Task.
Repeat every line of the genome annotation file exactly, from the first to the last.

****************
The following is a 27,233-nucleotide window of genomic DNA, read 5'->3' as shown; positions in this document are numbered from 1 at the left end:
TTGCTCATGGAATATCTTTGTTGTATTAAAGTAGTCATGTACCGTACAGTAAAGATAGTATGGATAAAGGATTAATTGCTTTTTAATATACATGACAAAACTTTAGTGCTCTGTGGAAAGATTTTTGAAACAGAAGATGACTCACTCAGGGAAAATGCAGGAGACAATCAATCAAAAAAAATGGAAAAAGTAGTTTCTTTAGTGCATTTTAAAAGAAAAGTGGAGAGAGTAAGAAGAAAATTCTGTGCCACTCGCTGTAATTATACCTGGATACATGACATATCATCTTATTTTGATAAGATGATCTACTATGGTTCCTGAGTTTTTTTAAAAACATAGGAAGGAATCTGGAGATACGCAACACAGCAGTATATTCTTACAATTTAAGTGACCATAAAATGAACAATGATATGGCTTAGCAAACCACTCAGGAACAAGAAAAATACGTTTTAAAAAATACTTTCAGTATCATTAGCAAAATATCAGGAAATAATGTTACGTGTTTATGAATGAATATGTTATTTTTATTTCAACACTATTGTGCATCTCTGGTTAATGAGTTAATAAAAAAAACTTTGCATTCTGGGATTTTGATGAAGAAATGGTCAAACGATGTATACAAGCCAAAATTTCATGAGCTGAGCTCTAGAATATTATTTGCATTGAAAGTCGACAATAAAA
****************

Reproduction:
The following is a 27,233-nucleotide window of genomic DNA, read 5'->3' as shown; positions in this document are numbered from 1 at the left end:
TTGCTCATGGAATATCTTTGTTGTATTAAAGTAGTCATGTACCGTACAGTAAAGATAGTATGGATAAAGGATTAATTGCTTTTTAATATACATGACAAAACTTTAGTGCTCTGTGGAAAGATTTTTGAAACAGAAGATGACTCACTCAGGGAAAATGCAGGAGACAATCAATCAAAAAAAATGGAAAAAGTAGTTTCTTTAGTGCATTTTAAAAGAAAAGTGGAGAGAGTAAGAAGAAAATTCTGTGCCACTCGCTGTAATTATACCTGGATACATGACATATCATCTTATTTTGATAAGATGATCTACTATGGTTCCTGAGTTTTTTTAAAAACATAGGAAGGAATCTGGAGATACGCAACACAGCAGTATATTCTTACAATTTAAGTGACCATAAAATGAACAATGATATGGCTTAGCAAACCACTCAGGAACAAGAAAAATACGTTTTAAAAAATACTTTCAGTATCATTAGCAAAATATCAGGAAATAATGTTACGTGTTTATGAATGAATATGTTATTTTTATTTCAACACTATTGTGCATCTCTGGTTAATGAGTTAATAAAAAAAACTTTGCATTCTGGGATTTTGATGAAGAAATGGTCAAACGATGTATACAAGCCAAAATTTCATGAGCTGAGCTCTAGAATATTATTTGCATTGAAAGTCGACAATAAAA